MC5: A True Testimonial

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MC5: A True Testimonial
The characters MC5 in red, white and blue; below them, the faces of five men
Promotional poster
Directed by David C. Thomas
Produced by Laurel Legler
Release date
2002
Running time
119 minutes

MC5: A True Testimonial, also written as MC5 * A True Testimonial, is a 2002 feature-length documentary film about the MC5, a Detroit-based rock band of the 1960s and early 1970s. The film was produced by Laurel Legler and directed by David C. Thomas; the couple spent more than seven years working on the project.[1]

Although the MC5 are considered very influential today, they were relatively obscure in their time.[1] To make the film, Thomas collected photographs and film clips of varying quality, including U.S. government surveillance footage of the MC5's performance at the protests that took place outside the 1968 Democratic National Convention in Chicago.[2] He interviewed the surviving members of the band and people closely associated with it.[2] In the editing room, Thomas matched the band's recordings to the silent footage he had collected.[3]

MC5: A True Testimonial made its premiere on August 22, 2002, at the Chicago Underground Film Festival.[2] Three weeks later it made its international premiere on September 11 at the Toronto International Film Festival.[4] In November of that year, the film was awarded an "Honorable Mention" as a debut feature at the Raindance Film Festival.[5]

During 2003 and early 2004, the film was shown at film festivals around the world.[6] Critical reception was overwhelmingly positive.[7][8] The New York Times described the film as "riveting";[9] The Boston Globe said it was "everything a rockumentary should be and usually isn't";[10] and The Washington Post called it "one of the best movies of the summer".[8] Wayne Kramer, the MC5's guitarist, said it was a "wonderful film"[11] and John Sinclair, the band's one-time manager, said Thomas had done "a fine job".[6] In 2007, Time Out London ranked it #48 on a list of the "50 Greatest Music Films Ever".[12]

In April 2004, Kramer sued Legler and Thomas. In his suit, Kramer alleged that Legler and Thomas had promised he would be the film's music producer, an assertion the film-makers denied.[13] With the lawsuit, distribution of MC5: A True Testimonial ended and plans for a DVD release in May were canceled.[3] In March 2007, the court ruled in favor of Legler and Thomas,[14] and the Court of Appeals upheld the decision on appeal.[15] Nevertheless, MC5: A True Testimonial has not been released on DVD, although in 2011 the film-makers began a fund-raising campaign to pay for rights to the band's music.[16]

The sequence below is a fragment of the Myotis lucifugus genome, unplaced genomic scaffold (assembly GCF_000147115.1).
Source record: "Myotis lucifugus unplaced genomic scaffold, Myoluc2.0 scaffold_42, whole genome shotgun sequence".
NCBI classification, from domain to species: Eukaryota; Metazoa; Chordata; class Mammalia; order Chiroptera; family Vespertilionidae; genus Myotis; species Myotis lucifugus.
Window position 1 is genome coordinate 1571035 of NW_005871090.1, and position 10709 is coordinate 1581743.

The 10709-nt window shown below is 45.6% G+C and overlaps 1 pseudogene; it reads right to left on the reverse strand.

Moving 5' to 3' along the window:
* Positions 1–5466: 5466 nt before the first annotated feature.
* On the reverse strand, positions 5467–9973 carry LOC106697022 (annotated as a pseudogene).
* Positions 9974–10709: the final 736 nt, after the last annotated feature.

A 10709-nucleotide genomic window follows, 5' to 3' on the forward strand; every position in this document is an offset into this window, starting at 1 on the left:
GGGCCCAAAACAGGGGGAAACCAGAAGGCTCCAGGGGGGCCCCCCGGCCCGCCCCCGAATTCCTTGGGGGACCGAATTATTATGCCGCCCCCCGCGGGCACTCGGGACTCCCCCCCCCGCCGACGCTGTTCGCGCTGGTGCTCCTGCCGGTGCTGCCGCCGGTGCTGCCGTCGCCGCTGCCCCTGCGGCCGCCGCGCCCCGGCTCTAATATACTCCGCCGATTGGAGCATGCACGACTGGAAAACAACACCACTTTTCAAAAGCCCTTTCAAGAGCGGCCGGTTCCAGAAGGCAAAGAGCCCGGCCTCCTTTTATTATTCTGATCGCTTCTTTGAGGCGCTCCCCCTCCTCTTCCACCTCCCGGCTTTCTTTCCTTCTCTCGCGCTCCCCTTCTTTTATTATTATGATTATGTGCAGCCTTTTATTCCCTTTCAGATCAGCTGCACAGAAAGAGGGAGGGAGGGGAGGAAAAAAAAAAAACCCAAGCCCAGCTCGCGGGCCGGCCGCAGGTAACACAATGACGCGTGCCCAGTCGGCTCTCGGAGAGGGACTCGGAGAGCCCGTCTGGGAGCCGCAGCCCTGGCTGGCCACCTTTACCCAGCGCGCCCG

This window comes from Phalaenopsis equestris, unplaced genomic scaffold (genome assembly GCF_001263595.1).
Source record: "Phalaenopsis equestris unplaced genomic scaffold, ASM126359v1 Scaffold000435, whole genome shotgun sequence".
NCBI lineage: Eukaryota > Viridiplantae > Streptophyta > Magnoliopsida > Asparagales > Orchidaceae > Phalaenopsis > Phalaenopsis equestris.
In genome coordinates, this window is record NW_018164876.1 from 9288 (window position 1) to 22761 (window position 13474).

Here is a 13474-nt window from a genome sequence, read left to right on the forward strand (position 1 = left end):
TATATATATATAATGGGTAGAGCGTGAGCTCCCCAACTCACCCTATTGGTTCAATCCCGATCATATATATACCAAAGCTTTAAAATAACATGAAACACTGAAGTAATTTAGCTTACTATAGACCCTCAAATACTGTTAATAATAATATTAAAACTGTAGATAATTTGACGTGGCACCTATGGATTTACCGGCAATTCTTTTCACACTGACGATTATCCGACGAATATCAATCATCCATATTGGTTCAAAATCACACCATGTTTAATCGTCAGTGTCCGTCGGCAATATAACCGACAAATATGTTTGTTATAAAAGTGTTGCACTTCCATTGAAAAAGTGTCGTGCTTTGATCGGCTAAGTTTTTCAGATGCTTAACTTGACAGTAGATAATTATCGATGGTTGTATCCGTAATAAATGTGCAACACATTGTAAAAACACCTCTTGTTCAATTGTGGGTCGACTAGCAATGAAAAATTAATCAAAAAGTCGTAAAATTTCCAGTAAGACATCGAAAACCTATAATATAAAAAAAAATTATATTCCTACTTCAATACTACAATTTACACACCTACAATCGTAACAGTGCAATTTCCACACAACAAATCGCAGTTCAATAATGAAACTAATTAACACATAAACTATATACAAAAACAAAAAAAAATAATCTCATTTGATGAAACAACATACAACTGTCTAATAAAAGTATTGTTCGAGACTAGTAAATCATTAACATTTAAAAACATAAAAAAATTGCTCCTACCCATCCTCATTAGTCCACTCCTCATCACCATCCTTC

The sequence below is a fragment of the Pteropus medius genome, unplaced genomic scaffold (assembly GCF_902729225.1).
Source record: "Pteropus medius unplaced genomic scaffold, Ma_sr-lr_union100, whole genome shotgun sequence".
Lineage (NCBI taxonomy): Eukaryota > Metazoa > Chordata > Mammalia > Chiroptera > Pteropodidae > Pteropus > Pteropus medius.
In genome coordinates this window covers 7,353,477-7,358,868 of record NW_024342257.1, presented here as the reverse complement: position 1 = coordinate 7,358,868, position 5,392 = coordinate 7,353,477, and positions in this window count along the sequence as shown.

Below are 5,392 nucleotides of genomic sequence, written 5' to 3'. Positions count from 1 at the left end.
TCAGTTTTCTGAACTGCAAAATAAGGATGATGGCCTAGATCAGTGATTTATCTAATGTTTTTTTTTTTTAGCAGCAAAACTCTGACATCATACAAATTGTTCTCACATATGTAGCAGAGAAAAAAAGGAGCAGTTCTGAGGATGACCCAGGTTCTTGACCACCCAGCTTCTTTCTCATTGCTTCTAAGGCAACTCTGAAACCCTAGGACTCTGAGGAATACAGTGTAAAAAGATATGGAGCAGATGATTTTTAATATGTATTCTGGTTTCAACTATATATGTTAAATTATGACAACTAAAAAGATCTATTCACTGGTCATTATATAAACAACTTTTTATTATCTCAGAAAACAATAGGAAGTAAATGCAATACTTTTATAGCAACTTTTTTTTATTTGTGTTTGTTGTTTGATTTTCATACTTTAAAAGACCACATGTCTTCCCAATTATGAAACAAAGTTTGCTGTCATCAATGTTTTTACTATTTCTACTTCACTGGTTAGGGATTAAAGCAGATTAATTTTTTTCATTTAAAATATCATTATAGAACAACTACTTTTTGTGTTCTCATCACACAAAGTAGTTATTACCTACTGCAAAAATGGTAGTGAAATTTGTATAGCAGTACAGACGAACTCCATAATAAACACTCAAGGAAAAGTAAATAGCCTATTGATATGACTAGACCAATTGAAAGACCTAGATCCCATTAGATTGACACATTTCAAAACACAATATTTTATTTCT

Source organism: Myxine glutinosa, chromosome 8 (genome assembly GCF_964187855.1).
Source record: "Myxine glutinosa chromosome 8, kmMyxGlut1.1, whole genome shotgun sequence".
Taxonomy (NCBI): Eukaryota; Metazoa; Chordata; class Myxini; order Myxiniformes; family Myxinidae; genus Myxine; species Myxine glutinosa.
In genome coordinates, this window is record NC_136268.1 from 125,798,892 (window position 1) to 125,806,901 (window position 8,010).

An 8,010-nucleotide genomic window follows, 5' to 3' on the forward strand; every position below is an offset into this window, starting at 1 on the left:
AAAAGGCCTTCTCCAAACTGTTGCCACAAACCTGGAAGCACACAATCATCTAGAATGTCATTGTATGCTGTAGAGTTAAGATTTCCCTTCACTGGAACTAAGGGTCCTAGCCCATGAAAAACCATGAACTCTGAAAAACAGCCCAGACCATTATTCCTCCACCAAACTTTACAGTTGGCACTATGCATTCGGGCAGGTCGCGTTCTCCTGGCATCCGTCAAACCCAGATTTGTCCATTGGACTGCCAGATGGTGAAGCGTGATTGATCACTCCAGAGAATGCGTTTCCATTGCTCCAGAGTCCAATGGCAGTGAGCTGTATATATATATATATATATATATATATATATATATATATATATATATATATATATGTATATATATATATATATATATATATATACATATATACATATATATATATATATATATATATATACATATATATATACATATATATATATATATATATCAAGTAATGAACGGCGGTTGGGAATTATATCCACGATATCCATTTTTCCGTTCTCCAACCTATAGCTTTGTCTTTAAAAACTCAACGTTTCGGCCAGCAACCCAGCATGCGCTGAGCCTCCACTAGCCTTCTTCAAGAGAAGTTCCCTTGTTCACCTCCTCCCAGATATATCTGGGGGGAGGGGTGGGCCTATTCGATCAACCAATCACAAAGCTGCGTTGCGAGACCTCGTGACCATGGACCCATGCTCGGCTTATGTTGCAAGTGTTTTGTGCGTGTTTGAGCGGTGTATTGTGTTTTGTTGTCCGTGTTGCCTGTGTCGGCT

References[edit]

  1. ^ a b Saller, René Spencer (June 12, 2002). "Paying the Price". Riverfront Times. Retrieved April 5, 2010. 
  2. ^ a b c Perlich, Tim (September 5–12, 2002). "MC5 on Film". NOW. Retrieved April 5, 2010. 
  3. ^ a b Margasak, Peter (April 29, 2004). "The MC5 Movie You May Never See". Chicago Reader. Retrieved April 5, 2010. 
  4. ^ Saller, René Spencer (August 21, 2002). "Whole Lot of Love". Riverfront Times. Retrieved April 5, 2010. 
  5. ^ Mitchell, Wendy (November 8, 2002). "Raindance Jury Honors 'Getting My Brother Laid,' 'Mr. In-Between'". indieWire. Retrieved April 5, 2010. 
  6. ^ a b Sinclair, John (June 9, 2004). "Reprise". Metro Times. Retrieved April 5, 2010. 
  7. ^ Bowe, Brian J. (June 7, 2006). "Returning to the Scene of the Crime". Metro Times. Retrieved April 5, 2010. 
  8. ^ a b Hornaday, Ann (July 25, 2004). "For Classic Rock Films, A Sound Defeat". The Washington Post. Retrieved April 5, 2010. 
  9. ^ Mitchell, Elvis (April 23, 2004). "The Bad Boys Who Burned Out but Never Faded Away". The New York Times. Retrieved April 5, 2010. 
  10. ^ Anderman, Joan (March 12, 2004). "'Testimonial' is True to MC5". The Boston Globe. Retrieved April 5, 2010. 
  11. ^ Pantsios, Anastasia (June 9, 2004). "Sonic Revolution: The MC5 Reunites to Kick Out the Jams Once More". Cleveland Free Times. Archived from the original on February 21, 2009. Retrieved July 2, 2011. 
  12. ^ Watts, Peter (October 4, 2007). "50 Greatest Music Films Ever". Time Out London. Retrieved April 5, 2010. 
  13. ^ Perlich, Tim (June 3–9, 2004). "DKT/MC5: Wherever the Detroit Rock Rebels Go, Trouble Still Follows". NOW. Retrieved April 5, 2010. 
  14. ^ Margasak, Peter (April 9, 2007). "MC5 Documentary Clears Hurdle". Chicago Reader. Retrieved April 5, 2010. 
  15. ^ Holdship, Bill (December 3, 2008). "MC5 Flick Cleared for Release?". Metro Times. Archived from the original on January 1, 2009. Retrieved April 5, 2010. 
  16. ^ McCollum, Brian (July 1, 2011). "MC5 Doc May Be Released If Backers Can Raise $25,000". Detroit Free Press. Retrieved July 2, 2011. 

Further reading[edit]

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